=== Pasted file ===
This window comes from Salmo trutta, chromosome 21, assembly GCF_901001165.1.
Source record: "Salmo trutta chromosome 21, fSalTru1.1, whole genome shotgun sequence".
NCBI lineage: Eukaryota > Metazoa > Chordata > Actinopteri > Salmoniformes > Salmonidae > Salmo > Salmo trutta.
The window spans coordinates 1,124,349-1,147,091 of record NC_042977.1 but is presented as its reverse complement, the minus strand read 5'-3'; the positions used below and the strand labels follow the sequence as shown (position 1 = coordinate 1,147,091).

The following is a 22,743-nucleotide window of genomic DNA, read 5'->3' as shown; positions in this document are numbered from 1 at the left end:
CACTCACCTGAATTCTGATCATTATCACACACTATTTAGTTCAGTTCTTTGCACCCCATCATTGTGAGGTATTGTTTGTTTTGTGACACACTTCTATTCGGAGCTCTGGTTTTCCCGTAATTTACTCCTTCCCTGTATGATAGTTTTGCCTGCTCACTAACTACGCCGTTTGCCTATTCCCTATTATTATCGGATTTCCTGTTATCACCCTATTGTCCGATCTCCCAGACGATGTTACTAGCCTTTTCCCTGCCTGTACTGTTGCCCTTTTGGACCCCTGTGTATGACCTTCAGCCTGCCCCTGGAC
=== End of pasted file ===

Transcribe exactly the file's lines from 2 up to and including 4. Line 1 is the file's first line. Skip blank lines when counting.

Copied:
Source record: "Salmo trutta chromosome 21, fSalTru1.1, whole genome shotgun sequence".
NCBI lineage: Eukaryota > Metazoa > Chordata > Actinopteri > Salmoniformes > Salmonidae > Salmo > Salmo trutta.
The window spans coordinates 1,124,349-1,147,091 of record NC_042977.1 but is presented as its reverse complement, the minus strand read 5'-3'; the positions used below and the strand labels follow the sequence as shown (position 1 = coordinate 1,147,091).